Ode to Snacking...but More Practical Than Poetic

Every good fist-toast deserve trail mix, right?

Every good fist-toast deserve trail mix, right?

A question that frequently comes up when I talk about disorderly eating is, "What do you do when you feel like eating everything in sight?"

My honest answer is, "Sometimes I eat everything in sight."

The past week provides a timely example....

For some reason unbeknownst to me, I felt ravenous for pretty much two full days. It felt like I could eat everything edible within a 5 mile radius of my house. Coming home on Wednesday, I took a pretty good run at it by making a bee-line to the pantry. My favourite healthy chocolate. A handful of almonds. A coconut date bar. Some bean chips. A piece of toast with blackberry chia jam. Then a second one. 

It seemed like I couldn't be full or satisfied. 

The next morning, a contributing reason for the speed-snacking episode became apparent when my period started early. I can't say for sure that swirling hormones "made me do it," but I have noticed a pattern of calorie-hunting that coincides with monthly cycles. On a different occasion, I might feel driven by some anxiety about pressures at work, or boredom, or old habits of avoiding housework by getting hungry all of a sudden.

The point is, I did eat everything in sight, sort of. Please note the operative phrase here: in sight.

One of the hands-down best changes I made early on in my quest for peace with food was to limit temptation about snacky foods by getting rid of them and stocking my shelves, fridge, freezer, and handbag with "the good stuff."

By "good stuff" I mean foods that:
- Are low in processed sugars.
- Deliver a nutritional "pow" through vitamins, minerals and quality protein and fats.
- Are as whole as they can be. 
- Taste good to me.

Spend some time reading the labels on your go-to "junk foods." Check for any ingredients you wouldn't readily find in an open-air market. If you don't know what an ingredient is, look it up. Compare the ratio of calories to nutrients or processed sugars to naturally occurring ones. Give yourself a calm reality check about who you choose to spend your snacking time with -- allies or the opposite.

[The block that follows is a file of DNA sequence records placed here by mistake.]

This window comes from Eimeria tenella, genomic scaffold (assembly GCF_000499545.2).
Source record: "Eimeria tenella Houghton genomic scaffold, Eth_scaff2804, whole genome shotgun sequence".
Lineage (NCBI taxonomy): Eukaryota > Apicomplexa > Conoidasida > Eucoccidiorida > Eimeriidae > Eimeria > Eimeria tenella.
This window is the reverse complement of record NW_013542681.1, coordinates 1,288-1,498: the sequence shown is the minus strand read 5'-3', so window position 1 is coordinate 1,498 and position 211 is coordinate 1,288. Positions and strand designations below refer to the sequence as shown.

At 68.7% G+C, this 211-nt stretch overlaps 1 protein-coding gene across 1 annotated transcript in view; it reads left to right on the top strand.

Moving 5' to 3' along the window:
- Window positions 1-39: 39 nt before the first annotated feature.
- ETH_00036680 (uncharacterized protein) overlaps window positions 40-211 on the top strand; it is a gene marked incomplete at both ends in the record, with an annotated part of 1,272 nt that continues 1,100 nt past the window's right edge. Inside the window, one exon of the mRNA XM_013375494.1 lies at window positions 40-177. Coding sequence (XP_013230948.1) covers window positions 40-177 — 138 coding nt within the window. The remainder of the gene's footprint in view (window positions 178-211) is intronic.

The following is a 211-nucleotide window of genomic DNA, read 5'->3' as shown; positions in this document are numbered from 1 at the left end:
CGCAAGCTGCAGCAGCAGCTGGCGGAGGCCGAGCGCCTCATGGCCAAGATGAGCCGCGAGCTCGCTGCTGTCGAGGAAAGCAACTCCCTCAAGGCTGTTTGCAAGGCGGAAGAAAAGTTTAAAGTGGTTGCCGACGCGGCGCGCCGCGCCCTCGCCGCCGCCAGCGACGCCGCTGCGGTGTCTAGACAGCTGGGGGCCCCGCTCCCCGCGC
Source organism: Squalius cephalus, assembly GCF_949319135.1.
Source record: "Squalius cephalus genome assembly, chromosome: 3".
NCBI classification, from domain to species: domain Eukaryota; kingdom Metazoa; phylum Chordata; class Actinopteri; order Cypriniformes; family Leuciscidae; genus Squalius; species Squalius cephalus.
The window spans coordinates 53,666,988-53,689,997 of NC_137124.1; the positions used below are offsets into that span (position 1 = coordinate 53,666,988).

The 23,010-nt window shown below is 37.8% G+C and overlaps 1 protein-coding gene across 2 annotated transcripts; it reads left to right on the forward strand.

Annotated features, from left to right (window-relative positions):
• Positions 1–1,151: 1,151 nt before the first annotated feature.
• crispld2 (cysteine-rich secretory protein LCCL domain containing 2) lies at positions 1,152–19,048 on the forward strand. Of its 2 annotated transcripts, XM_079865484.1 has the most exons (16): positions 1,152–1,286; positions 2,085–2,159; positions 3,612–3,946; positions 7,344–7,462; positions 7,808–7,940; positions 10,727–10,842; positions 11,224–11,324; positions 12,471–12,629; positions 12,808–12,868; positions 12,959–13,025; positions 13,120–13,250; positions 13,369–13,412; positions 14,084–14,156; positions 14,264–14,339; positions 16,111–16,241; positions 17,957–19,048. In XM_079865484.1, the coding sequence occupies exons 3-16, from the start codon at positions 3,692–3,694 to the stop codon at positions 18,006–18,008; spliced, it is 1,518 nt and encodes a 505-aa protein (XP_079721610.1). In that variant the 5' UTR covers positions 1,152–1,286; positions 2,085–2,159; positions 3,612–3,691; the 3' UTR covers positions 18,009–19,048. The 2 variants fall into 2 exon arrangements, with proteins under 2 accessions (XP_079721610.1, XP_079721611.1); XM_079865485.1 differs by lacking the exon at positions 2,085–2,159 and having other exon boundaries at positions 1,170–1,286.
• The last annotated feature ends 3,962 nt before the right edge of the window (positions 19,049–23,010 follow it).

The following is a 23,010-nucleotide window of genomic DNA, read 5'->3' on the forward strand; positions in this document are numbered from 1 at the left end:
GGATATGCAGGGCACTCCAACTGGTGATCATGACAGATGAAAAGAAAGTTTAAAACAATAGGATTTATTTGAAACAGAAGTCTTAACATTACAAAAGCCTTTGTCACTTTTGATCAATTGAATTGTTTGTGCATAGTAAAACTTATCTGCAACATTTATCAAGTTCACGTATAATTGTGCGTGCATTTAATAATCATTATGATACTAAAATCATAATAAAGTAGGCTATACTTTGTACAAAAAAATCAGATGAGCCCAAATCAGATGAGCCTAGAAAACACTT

Give away, get rid of or phase out foods you habitually over-indulge in. Replace them with healthier versions or new options altogether. Perhaps consider some of the foods in the list that follows.


~ Instead of doughnuts, make whole-grain toast with a little honey-butter you whipped up yourself.

~ In place of nachos with that melty cheese-ish topping, make a bowl of fresh salsa and scoop it with whole-grain tortilla chips.

~ To satisfy your Nutella craving, thoroughly blend together 2 T. almond butter, 1 T. raw cacao (cocoa) powder, and 1/2 ripe avocado. Sweeten to taste with a bit of agave syrup, real maple syrup or honey. This makes a great dip for banana or apple slices or strawberries.

~ Instead of toaster pastries, stick with whole-grain toast and a lighter, all-natural jam.

~ To satisfy your apple pie craving, cut up several juicy apples and sprinkle lightly with cinnamon. That's it: no crust, no baking, no sugar. You'll love how juicy and tasty they are.

~ Amaze yourself with oatmeal porridge in the place of sweetened cereals. Prepare a serving or pot according to package instructions, then adorn it with dried fruits, seeds, nuts, chopped fresh fruit and berries, shredded coconut, and a drizzle of natural sweetener like honey or crushed fruit jam made with chia seeds and a natural sweetener.

~ Experiment with whole-food chocolate. There are several brands that don't contain artificial ingredients or sweeteners. I enjoy Green & Black's as a treat.